Labor to Enter His Rest

Do you trust God enough to enter His rest?

Take a look at this verse, and let it soak in for a minute:

I want to know Christ and the power of his resurrection and the fellowship of sharing in his sufferings, becoming like him in his death, and so, somehow, to attain to the resurrection from the dead. Not that I have already obtained all this, or have already been made perfect, but I press on to take hold of that for which Christ Jesus took hold of me. Philippians 3:10-12 (NIV)

Not only did Paul know that he would share in the sufferings of Christ, he WANTED to share in His sufferings, becoming like Christ in his death.

What was Christ in His death? Shannon Woodward shared a few sobering words in her poem this month based on Isaiah 53 listing them as: grief, fear, shame, regret, hunger, thirst, wrath, terror, judgment, and death.

Paul’s vigorous journey to the cross reminds me of the verse in Hebrews 4:11 which says, “Let us, therefore, make every effort to enter that rest, so that no one will fall by following their example of disobedience.”

Rest and the cross—can the two be compared? Absolutely—let me explain why. When we enter His rest, we give up our fight. Like the shell of a puppet His hand takes over and begins to animate our life. It’s not easy to put down our will so that His can be done. It’s not easy to face shame for His sake or judgment or terror, but we might when we chose God’s will over ours for our lives.

What about hunger and thirst? Do you know that hunger is a running theme throughout the scriptures? God fed the Israelites on Manna for forty years to teach them that He alone sustains life. Complete dependency on Him is the eternal lesson we all must learn. Dependency = rest. Again we see this complete dependency from Jesus himself in John chapter 19:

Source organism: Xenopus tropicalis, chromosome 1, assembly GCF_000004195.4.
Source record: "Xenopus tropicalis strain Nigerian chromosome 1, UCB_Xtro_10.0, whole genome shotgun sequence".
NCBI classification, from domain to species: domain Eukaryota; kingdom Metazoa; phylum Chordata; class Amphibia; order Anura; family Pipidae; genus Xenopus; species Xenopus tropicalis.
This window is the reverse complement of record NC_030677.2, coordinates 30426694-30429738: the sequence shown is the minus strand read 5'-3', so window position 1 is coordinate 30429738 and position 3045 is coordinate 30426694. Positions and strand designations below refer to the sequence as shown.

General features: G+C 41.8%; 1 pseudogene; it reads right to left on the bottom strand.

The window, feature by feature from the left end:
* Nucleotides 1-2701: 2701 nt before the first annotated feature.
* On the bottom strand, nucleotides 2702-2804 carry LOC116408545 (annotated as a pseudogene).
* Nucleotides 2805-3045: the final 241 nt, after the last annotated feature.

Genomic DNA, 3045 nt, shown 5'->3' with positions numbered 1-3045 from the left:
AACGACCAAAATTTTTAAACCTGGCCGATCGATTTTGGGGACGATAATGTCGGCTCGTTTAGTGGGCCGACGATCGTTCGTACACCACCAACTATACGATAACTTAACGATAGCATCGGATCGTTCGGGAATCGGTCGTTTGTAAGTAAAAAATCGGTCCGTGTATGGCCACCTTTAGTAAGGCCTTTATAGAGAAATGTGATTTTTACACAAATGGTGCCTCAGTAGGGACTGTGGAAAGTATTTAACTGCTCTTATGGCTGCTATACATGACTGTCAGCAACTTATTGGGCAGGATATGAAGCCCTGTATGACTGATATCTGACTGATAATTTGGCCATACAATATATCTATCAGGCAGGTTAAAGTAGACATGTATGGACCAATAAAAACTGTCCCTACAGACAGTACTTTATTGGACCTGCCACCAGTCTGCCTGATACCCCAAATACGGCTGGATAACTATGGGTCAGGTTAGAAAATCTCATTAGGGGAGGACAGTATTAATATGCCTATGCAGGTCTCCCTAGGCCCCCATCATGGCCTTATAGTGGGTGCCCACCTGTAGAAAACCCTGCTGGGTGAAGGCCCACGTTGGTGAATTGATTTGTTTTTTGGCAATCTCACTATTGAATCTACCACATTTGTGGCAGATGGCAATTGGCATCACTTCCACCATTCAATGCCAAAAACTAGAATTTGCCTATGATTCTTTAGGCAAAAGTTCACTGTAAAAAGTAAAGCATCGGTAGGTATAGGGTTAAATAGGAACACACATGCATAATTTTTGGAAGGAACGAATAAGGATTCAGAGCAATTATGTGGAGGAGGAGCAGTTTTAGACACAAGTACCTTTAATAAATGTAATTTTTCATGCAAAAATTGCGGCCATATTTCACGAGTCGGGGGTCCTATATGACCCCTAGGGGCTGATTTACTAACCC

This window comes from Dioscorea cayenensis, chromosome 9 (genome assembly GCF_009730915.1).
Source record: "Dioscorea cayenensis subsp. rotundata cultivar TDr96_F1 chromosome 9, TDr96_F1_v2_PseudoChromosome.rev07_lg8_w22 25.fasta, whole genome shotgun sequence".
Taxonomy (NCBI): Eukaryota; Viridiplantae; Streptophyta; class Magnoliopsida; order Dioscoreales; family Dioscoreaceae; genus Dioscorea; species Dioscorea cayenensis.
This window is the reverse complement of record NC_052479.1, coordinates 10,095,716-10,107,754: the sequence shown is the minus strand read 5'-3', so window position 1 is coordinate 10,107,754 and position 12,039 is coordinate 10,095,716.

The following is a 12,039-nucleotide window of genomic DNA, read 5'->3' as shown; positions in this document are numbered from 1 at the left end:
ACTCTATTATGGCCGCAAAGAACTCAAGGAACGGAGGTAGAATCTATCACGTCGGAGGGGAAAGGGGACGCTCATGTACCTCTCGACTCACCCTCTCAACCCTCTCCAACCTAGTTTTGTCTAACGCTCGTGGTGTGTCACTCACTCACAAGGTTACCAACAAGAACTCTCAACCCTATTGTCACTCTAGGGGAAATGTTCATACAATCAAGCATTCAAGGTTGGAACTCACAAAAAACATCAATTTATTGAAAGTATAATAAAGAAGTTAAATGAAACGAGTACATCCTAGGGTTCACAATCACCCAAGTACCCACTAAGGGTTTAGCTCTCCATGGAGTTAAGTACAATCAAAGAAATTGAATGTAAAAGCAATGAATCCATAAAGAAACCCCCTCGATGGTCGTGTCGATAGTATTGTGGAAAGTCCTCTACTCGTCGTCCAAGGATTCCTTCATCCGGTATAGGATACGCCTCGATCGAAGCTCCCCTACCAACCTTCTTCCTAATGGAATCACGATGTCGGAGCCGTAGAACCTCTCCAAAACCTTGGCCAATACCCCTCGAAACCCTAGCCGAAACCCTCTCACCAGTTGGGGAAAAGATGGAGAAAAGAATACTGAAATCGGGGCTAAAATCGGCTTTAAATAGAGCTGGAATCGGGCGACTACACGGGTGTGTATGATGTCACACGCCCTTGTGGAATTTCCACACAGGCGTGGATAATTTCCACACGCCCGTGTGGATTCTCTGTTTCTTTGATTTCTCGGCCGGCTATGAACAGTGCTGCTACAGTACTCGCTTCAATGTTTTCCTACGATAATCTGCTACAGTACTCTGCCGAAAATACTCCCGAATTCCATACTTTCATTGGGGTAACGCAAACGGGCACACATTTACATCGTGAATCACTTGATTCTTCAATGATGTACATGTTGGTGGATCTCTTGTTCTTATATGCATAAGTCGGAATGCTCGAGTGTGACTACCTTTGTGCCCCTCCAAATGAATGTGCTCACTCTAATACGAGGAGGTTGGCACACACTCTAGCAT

Later, knowing that all was now completed, and so that the Scripture would be fulfilled, Jesus said, “I am thirsty.” A jar of wine vinegar was there, so they soaked a sponge in it, put the sponge on a stalk of the hyssop plant, and lifted it to Jesus’ lips. When he had received the drink, Jesus said, “It is finished.” With that, he bowed his head and gave up his spirit. John 19:27-30, NIV

When I look at lessons like that, my diet—my struggle to eat less and move more, to stop when I’m full—pales in comparison. It just one thing of many that I need to hand over to God in my life.

Let me paint a scenario. You’ve eaten a good dinner, stopped when you were satisfied and feel pretty good about the choices you’ve made. 30 minutes later the TV goes on, and the family starts rummaging through the kitchen for a television snack. Suddenly you get the munchies. Your brain starts off slow, and then goes into a wild frenzy of arguments giving you every reason why you deserve to eat more than you should. Telling you that you can break the rules “just this once” even though you know that last night, and the night before that, and the night before that, were the “just once” days too.

Say “No.”

What’s the worst that can happen? You suffer a little internal sting, while others around you indulge. As Paul said, make every effort to enter into His rest, which includes the resolution that God, and only God can sustain us.

Getting through the little lessons like these help to strengthen us for the tougher ones:  grief, fear, shame, regret, wrath, terror, judgment, and death.  It’s not easy to put down our will so that His can be done, but I promise you this, it will bring peace to your life.

©2009, Darlene Schacht

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